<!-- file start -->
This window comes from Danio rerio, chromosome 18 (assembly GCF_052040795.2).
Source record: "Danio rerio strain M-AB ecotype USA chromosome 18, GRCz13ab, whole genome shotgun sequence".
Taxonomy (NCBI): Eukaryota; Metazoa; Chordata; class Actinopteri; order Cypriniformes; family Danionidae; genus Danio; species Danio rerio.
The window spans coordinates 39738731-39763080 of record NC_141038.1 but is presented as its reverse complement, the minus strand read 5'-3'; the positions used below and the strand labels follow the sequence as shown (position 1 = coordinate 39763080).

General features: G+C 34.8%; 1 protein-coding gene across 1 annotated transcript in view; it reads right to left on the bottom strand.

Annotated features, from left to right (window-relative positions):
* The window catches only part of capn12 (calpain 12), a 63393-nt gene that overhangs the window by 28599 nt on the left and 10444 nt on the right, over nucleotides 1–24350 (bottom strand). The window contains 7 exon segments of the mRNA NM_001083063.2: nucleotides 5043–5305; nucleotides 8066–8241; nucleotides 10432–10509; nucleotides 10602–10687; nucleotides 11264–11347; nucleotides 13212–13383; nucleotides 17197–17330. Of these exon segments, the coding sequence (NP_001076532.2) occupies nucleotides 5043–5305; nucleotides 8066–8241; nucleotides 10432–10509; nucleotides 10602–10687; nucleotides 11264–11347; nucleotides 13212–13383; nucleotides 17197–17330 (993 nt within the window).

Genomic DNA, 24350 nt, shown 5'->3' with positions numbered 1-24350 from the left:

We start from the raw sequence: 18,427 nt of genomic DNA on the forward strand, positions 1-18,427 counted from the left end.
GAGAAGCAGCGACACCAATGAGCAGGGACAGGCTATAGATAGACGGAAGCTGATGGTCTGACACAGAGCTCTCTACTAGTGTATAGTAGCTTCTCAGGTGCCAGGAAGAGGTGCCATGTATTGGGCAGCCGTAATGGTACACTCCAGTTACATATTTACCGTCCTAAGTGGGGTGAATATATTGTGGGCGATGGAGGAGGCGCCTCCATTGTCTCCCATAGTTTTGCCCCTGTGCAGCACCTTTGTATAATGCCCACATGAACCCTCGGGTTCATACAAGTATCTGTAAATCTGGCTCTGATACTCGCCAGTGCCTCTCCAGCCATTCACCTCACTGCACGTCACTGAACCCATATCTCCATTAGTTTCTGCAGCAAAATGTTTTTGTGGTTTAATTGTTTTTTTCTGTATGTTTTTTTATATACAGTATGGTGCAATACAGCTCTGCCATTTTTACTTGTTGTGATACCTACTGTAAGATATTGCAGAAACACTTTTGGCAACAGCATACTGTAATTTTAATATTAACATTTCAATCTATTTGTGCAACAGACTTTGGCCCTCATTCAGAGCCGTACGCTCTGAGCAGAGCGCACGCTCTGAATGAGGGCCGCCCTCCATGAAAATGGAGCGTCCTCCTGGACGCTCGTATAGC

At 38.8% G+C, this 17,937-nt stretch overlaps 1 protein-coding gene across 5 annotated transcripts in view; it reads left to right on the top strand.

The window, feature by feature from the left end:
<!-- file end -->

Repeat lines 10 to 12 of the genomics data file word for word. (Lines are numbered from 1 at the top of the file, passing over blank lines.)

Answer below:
GAGAAGCAGCGACACCAATGAGCAGGGACAGGCTATAGATAGACGGAAGCTGATGGTCTGACACAGAGCTCTCTACTAGTGTATAGTAGCTTCTCAGGTGCCAGGAAGAGGTGCCATGTATTGGGCAGCCGTAATGGTACACTCCAGTTACATATTTACCGTCCTAAGTGGGGTGAATATATTGTGGGCGATGGAGGAGGCGCCTCCATTGTCTCCCATAGTTTTGCCCCTGTGCAGCACCTTTGTATAATGCCCACATGAACCCTCGGGTTCATACAAGTATCTGTAAATCTGGCTCTGATACTCGCCAGTGCCTCTCCAGCCATTCACCTCACTGCACGTCACTGAACCCATATCTCCATTAGTTTCTGCAGCAAAATGTTTTTGTGGTTTAATTGTTTTTTTCTGTATGTTTTTTTATATACAGTATGGTGCAATACAGCTCTGCCATTTTTACTTGTTGTGATACCTACTGTAAGATATTGCAGAAACACTTTTGGCAACAGCATACTGTAATTTTAATATTAACATTTCAATCTATTTGTGCAACAGACTTTGGCCCTCATTCAGAGCCGTACGCTCTGAGCAGAGCGCACGCTCTGAATGAGGGCCGCCCTCCATGAAAATGGAGCGTCCTCCTGGACGCTCGTATAGC

At 38.8% G+C, this 17,937-nt stretch overlaps 1 protein-coding gene across 5 annotated transcripts in view; it reads left to right on the top strand.

The window, feature by feature from the left end: